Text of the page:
In a more punitive prison culture, the light at the end of the tunnel would have seemed a very long way away. It is imperative that prisons have “permeable cultures”; that they offer opportunities beyond the prison walls. These might be employment, vocational training partnerships, or opportunities to develop and maintain family ties. Whilst there are such opportunities available there is much scope to expand and improve them.
Education and learning can equip prisoners with a skill and knowledge base to engage and build bridges with the outside world, both while they are in prison and on release. But not all initiatives within prisons underpin such positive outcomes. I have seen firsthand a number of initiatives that were ill-informed, ill-equipped, ill-delivered. There were many “one size fits all” programmes, focusing on offending behaviour, induction and resettlement that fitted nothing or nobody. This fuelled my desire to harness my education and opportunities to bring about change.
I left prison in 2019 and am now doing a PhD. Building on my own experience, I’m exploring how power-sharing initiatives and partnerships influence prisoners’ experience of imprisonment – whether positive or negative. The aim is that this research will provide a better understanding of how imprisonment is experienced to better inform these initiatives, so that they reflect the needs of the prisoner and support better outcomes for them.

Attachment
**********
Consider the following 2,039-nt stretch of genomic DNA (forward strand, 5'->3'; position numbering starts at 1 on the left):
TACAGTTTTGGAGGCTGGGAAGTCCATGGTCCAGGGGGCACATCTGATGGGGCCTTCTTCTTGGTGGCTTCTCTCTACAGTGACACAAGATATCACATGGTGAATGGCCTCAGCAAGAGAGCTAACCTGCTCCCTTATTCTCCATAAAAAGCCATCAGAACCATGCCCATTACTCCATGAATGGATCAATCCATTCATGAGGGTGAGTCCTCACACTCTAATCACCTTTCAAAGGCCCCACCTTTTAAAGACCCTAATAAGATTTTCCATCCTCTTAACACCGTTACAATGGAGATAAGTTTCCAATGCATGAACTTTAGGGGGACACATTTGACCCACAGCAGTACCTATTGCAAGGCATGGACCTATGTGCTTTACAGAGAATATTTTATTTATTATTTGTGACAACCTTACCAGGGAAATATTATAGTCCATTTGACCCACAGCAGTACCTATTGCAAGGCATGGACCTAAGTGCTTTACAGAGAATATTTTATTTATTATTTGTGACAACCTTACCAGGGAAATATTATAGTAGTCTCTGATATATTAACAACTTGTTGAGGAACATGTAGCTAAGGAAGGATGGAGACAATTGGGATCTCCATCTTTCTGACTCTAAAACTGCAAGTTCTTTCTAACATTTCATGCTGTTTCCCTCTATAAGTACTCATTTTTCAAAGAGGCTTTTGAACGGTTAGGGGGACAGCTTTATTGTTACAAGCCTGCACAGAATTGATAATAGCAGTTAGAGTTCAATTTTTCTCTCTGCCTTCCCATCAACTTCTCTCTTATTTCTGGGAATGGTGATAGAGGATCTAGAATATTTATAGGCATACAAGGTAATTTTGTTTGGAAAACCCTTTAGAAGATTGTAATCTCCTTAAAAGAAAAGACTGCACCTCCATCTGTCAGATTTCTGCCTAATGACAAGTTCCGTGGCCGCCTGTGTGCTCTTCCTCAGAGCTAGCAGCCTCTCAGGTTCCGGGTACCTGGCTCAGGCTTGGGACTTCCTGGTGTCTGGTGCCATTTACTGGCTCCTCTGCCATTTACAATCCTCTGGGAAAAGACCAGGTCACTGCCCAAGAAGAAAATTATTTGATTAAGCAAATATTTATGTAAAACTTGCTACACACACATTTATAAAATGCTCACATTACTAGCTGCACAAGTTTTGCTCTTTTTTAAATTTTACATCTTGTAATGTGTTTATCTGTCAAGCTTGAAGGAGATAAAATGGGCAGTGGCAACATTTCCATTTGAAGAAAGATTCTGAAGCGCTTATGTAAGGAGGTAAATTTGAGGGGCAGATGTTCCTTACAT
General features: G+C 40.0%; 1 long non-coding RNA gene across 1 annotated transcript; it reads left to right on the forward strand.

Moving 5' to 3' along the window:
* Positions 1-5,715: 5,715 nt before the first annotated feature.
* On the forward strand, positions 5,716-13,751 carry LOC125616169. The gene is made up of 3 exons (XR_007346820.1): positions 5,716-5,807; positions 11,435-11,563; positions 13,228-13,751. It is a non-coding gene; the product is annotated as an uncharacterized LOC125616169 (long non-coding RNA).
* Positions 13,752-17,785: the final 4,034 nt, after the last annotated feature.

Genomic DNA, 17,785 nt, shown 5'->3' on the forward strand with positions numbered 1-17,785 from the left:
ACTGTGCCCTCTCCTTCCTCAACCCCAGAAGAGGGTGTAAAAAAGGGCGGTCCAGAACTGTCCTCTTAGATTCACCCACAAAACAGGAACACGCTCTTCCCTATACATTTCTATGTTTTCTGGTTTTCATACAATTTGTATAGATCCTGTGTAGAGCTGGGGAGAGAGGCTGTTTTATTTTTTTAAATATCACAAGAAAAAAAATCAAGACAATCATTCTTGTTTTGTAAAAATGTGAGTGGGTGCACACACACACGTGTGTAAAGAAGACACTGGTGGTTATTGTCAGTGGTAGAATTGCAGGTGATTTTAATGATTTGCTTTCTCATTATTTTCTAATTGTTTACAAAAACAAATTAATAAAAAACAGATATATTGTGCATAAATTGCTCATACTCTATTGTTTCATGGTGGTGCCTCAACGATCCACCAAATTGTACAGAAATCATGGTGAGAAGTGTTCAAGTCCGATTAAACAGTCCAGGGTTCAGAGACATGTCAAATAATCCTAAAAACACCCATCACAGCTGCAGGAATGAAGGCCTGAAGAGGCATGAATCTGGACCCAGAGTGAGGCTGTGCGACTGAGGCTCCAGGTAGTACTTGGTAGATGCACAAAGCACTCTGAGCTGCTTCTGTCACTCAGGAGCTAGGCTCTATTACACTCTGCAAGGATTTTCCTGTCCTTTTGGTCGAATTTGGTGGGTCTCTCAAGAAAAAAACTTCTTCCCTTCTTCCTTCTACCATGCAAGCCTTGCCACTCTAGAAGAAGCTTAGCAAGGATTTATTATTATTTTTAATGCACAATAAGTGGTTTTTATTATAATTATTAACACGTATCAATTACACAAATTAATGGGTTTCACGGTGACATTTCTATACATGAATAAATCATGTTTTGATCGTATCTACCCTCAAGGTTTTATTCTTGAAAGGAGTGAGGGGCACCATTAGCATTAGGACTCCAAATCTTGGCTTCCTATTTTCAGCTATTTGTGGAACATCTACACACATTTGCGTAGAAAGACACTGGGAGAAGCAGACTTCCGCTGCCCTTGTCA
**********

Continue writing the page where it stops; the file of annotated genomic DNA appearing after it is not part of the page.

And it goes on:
So far, my research has revealed issues surrounding staff motivations, tick-box cultures and knowledge management – the process of creating, sharing, using and managing knowledge and information, which is often not harnessed purposefully. These combine to undermine initiatives and ultimately negatively impact prisoners. Yet there are also glimmers of hope. I am coming across many examples of good practice from staff and positive prisoner outcomes in terms of well-being and mental health.
It is vital that support for these initiatives does not wane or diminish. Everybody has the capacity to change and everybody has the capacity to do good. One of those who saved lives during November’s terrorist attack was an ex-prisoner. Education has arguably played a role in that journey, which demonstrates its transformative power.
If Boris Johnson’s government succeeds in introducing more draconian sentencing, it will mean more prisoners in the system. This extra pressure will require a Herculean effort to continue to support our prisoners on their journey through imprisonment and back to society. Society and government need to support this positive work in policy rather than undermining it through disproportionate reactions and fuelling fear and mistrust.
The men who saved lives on 29 November, and the many men and women who have come into contact with the criminal justice system, will often find themselves judged by their past actions. But if we want to reduce the likelihood of future harm by supporting positive change, society must view those people as they are now, rather than as they once were.
Author Bio: Ed Schreeche-Powell is a PhD Candidate and Graduate Teaching Assistant at the University of Kent